10 Tips for an Effective Nonprofit Content Strategy

Submitted on Fri, 2/14/2014 - 8:37am
The struggle to create effective content strategies for social networks either comes from not having enough time to devote to social media or not having enough content to post. Truth be told, most nonprofits have an overwhelming amount of content on their websites or other communication channels that can be easily repurposed for social. Below are 10 tips for managing your time and dealing with the problem of feeding your organization’s social media beasts.

One of the biggest concerns voiced by potential clients is how to create effective nonprofit content strategies for their social networks.

Their struggle either comes from not having enough time to devote to social media or not having enough content to post. Truth be told, most nonprofits have an overwhelming amount of content on their websites or other communication channels that can be easily repurposed for social. Below are 10 tips for managing your time and dealing with the problem of feeding your organization’s social media beasts.

How does your nonprofit tackle content creation? Photo by Flickr User - juhansonin

Follow These 10 Tips for an Effective Nonprofit Content Strategy

  1. Content Calendar — Lay out all the content that you want to share for the week ahead of time. Don’t leave yourself or your intern scrambling to find content at the last minute.
  2. Weekly/Monthly Themes — Each week or month, pick one or two issues that your organization focuses on, and find content relating to those issues.
  3. Curation Platforms — Why spend valuable time searching for content? Let the content come to you. Services like Scoop.it and Spundge allow you to curate content based on keywords or themes.
  4. Flickr Users — Flickr is a treasure trove for finding visual content that is so valuable on social networks. Reach out to users who have content that represent your organization’s mission, and ask to repurpose their content. And always remember to attribute them for their work.We have found some really good people out there who are willing to help nonprofits.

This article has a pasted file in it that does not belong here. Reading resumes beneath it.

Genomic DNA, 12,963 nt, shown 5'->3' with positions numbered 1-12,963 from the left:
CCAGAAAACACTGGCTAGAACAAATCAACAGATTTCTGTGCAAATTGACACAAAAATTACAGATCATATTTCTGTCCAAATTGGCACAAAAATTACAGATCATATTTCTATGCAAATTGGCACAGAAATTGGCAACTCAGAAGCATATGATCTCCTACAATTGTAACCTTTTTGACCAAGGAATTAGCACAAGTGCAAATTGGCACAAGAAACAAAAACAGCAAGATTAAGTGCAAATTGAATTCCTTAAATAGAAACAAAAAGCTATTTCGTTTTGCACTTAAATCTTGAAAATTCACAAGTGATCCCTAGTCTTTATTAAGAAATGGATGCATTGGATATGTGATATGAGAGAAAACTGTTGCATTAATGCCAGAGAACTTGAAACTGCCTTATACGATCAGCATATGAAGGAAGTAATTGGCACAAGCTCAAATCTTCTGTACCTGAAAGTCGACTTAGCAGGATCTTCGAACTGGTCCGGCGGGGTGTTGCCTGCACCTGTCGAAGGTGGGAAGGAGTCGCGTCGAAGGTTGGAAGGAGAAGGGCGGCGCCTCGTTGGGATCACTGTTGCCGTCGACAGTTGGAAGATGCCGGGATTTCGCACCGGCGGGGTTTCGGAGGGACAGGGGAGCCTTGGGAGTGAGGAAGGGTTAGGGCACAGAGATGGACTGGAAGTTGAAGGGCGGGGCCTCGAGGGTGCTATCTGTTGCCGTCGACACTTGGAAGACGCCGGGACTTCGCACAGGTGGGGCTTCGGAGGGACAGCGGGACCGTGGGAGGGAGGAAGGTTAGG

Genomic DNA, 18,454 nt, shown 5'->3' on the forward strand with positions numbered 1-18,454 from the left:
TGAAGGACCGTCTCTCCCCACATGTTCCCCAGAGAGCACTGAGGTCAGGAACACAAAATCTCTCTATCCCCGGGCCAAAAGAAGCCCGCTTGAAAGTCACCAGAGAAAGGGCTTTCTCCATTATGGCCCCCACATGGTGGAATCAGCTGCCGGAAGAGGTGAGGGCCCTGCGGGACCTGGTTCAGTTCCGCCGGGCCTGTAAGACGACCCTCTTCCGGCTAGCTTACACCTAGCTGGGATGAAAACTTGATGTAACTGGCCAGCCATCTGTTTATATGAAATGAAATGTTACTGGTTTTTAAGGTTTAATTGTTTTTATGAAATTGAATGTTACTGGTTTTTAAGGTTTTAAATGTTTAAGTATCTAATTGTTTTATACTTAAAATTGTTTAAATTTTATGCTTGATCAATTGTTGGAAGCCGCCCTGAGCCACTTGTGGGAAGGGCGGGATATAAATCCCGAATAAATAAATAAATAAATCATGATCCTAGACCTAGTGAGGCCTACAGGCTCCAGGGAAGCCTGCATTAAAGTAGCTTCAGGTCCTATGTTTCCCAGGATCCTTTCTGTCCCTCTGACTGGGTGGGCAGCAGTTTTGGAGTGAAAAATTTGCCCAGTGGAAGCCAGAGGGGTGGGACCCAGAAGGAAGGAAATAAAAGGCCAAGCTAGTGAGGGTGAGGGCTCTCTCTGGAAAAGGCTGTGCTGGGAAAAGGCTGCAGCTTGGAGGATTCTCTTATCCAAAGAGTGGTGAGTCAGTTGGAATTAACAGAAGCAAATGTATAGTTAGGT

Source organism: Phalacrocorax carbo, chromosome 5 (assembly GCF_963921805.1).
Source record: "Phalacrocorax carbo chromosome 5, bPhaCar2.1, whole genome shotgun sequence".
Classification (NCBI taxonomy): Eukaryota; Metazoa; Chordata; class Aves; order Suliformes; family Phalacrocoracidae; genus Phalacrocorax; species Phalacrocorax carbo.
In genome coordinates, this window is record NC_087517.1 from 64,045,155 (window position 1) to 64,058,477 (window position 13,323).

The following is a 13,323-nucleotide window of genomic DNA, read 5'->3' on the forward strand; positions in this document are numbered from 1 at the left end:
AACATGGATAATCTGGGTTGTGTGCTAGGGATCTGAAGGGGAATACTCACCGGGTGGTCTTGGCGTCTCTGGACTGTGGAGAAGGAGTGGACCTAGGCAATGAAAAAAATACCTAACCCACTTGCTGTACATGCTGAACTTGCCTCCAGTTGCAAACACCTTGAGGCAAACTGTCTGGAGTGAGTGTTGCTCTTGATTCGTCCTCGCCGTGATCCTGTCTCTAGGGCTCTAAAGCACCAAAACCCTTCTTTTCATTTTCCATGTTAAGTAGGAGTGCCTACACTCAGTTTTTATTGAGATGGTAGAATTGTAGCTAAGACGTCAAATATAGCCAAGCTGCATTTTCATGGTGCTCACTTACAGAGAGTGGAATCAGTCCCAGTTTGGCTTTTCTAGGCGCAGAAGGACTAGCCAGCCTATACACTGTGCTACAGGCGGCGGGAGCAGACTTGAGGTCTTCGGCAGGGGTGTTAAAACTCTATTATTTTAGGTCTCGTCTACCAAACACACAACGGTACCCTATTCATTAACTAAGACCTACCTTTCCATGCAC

5. Over App — Don’t have a power Photoshop whiz on staff? If you have an iPhone, you don’t need one. With the Over app, you can overlay text on top of a photo. This type of content does great on Facebook, Google+ and Instagram.
  6. Repurposing Content — Once you develop your weekly or monthly themes, reuse content found on your website, direct mail offerings, reports, blogs or other any communication channels by highlighting different facets of the same piece of content.
  7. Staff Accounts — Does your staff tweet or use Instagram or Vine? Tap into their feeds when appropriate. It brings your organization to life and adds a personal touch that official messaging just can’t.
  8. Community Asks — Remember social media isn’t broadcast media. On social media, you offer opportunities for your supporters to interact with your organization. Encourage people to submit content around themes or campaign initiatives.
  9. Google Alerts — Set up Google alerts to monitor and share what people are saying about your organization. Google alerts also gives you the opportunity to stay up-to-date on issues relating to your organization’s work.
  10. Look at Data — Want to know what your community likes? Sign up for our Community Building Plans and get data that will guide you on the types of content that resonate well with your audience.
Why is having a content strategy so important? Social media is just media now. The convergence is no longer a possibility. It is a reality. According to the 2013 eNonprofit Benchmarks study by NTEN and M+R, nonprofit Facebook pages grew by 46 percent last year and nonprofit Twitter audiences rose by 264 percent. The need to feed the beast with content is only growing more important.

 

Today's post originally appeared on Media Cause's blog.

Cody Damon is passionate about the role digital technologies play in helping non-profits compete for attention. He is proficient across the whole gambit of social platforms and digital advertising networks, but his true strength lies in the coordination of all of these channels to form an effective communication strategy for his clients. Cody’s ideas have spawned actionable change for partners such a (RED), NRDC, and the Cornell Lab of Ornithology.